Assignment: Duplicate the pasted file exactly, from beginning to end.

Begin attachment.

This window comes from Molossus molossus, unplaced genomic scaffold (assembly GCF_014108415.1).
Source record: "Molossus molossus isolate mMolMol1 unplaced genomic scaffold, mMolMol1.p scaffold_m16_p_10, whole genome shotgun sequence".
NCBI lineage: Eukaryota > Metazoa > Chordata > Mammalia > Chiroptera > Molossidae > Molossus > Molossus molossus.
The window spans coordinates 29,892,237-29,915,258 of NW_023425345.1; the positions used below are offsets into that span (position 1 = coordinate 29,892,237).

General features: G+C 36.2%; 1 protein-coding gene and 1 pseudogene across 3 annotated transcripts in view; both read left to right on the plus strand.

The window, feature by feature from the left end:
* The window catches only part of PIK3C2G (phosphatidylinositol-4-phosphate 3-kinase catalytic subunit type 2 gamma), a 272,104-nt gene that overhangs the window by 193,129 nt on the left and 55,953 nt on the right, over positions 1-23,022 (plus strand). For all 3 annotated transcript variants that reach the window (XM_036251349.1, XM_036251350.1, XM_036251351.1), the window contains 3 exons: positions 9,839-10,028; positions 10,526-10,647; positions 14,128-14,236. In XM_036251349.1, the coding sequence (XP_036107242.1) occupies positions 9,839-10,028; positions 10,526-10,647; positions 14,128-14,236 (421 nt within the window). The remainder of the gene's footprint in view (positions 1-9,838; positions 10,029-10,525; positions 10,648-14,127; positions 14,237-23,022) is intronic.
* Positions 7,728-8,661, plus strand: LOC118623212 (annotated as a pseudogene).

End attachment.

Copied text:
This window comes from Molossus molossus, unplaced genomic scaffold (assembly GCF_014108415.1).
Source record: "Molossus molossus isolate mMolMol1 unplaced genomic scaffold, mMolMol1.p scaffold_m16_p_10, whole genome shotgun sequence".
NCBI lineage: Eukaryota > Metazoa > Chordata > Mammalia > Chiroptera > Molossidae > Molossus > Molossus molossus.
The window spans coordinates 29,892,237-29,915,258 of NW_023425345.1; the positions used below are offsets into that span (position 1 = coordinate 29,892,237).

General features: G+C 36.2%; 1 protein-coding gene and 1 pseudogene across 3 annotated transcripts in view; both read left to right on the plus strand.

The window, feature by feature from the left end:
* The window catches only part of PIK3C2G (phosphatidylinositol-4-phosphate 3-kinase catalytic subunit type 2 gamma), a 272,104-nt gene that overhangs the window by 193,129 nt on the left and 55,953 nt on the right, over positions 1-23,022 (plus strand). For all 3 annotated transcript variants that reach the window (XM_036251349.1, XM_036251350.1, XM_036251351.1), the window contains 3 exons: positions 9,839-10,028; positions 10,526-10,647; positions 14,128-14,236. In XM_036251349.1, the coding sequence (XP_036107242.1) occupies positions 9,839-10,028; positions 10,526-10,647; positions 14,128-14,236 (421 nt within the window). The remainder of the gene's footprint in view (positions 1-9,838; positions 10,029-10,525; positions 10,648-14,127; positions 14,237-23,022) is intronic.
* Positions 7,728-8,661, plus strand: LOC118623212 (annotated as a pseudogene).